Normally we shudder when we think of bacteria, but a new study reveals that some of these microorganisms may be able to help us lose weight.
The study, published in the March 27 issue of Science Translational Medicine, showed that bacteria in the guts of mice changed after they had gastric by... Read More
An outbreak of high-pathogenicity avian influenza H7N7 virus that took place on 255 poultry farms in the Netherlands during 2003 has been used to provide clues about the current avian influenza H7N9 viruses in China. During the Dutch outbreak 453 humans showed symptoms of illness and 89 were con... Read More
Researchers at Tufts University School of Dental Medicine and the Forsyth Institute published a study today that found that a significant proportion of dental bib clips harbored bacteria from the patient, dental clinician and the environment even after the clips had undergone standard disinfecti... Read More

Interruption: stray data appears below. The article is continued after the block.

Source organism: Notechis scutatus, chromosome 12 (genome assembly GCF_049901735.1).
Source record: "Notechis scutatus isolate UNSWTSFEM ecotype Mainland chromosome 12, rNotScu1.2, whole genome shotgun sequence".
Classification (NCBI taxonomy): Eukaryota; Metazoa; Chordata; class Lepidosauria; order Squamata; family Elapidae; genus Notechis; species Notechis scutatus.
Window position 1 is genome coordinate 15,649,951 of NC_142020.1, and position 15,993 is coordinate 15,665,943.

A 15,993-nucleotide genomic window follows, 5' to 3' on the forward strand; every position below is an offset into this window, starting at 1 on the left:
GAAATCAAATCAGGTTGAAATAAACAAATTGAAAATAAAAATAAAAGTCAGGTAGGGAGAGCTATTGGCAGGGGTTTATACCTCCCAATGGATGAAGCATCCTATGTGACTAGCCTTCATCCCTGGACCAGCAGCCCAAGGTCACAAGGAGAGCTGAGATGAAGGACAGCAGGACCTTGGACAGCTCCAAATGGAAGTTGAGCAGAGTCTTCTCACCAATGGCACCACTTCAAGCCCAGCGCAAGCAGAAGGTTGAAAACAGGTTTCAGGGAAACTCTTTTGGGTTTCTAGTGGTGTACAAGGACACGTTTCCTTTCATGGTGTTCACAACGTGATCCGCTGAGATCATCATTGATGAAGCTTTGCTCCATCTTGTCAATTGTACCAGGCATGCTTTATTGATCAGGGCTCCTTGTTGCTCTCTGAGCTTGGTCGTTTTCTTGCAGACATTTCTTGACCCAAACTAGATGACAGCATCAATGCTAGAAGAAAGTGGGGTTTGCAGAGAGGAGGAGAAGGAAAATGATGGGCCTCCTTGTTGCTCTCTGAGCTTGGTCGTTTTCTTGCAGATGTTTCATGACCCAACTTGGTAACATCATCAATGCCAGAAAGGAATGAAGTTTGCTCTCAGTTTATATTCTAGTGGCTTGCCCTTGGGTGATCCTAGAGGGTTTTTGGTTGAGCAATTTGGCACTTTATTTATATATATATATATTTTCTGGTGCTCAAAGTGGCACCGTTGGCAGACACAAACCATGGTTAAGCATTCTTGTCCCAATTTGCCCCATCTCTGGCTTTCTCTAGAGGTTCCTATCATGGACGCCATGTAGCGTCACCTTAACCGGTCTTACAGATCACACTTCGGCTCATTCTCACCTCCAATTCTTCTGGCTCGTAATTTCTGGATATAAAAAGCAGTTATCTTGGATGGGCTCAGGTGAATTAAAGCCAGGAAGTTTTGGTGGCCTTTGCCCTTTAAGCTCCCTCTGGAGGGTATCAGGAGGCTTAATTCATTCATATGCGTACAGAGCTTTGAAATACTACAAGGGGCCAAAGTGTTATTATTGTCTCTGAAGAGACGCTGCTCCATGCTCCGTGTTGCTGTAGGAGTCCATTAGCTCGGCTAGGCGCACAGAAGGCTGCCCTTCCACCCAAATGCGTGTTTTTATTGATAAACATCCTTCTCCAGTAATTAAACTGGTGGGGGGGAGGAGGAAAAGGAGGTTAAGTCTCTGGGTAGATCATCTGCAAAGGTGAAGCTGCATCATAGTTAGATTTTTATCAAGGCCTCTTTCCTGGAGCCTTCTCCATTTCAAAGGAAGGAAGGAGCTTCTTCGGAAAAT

A pair of commentaries to appear in an upcoming issue of the journal Antimicrobial Agents and Chemotherapy highlight a debate within the public health community surrounding Centers for Disease Control and Prevention (CDC) recommendations for treatment of exposed individuals during last year’s fu... Read More
Last year's German E. coli outbreak made headlines around the world in May and June as it sickened nearly 3,800 people and killed 50, distinguishing it as the single deadliest foodborne illness outbreak of all time. The outbreak was a dramatic entrance to the world stage for the microbe at the c... Read More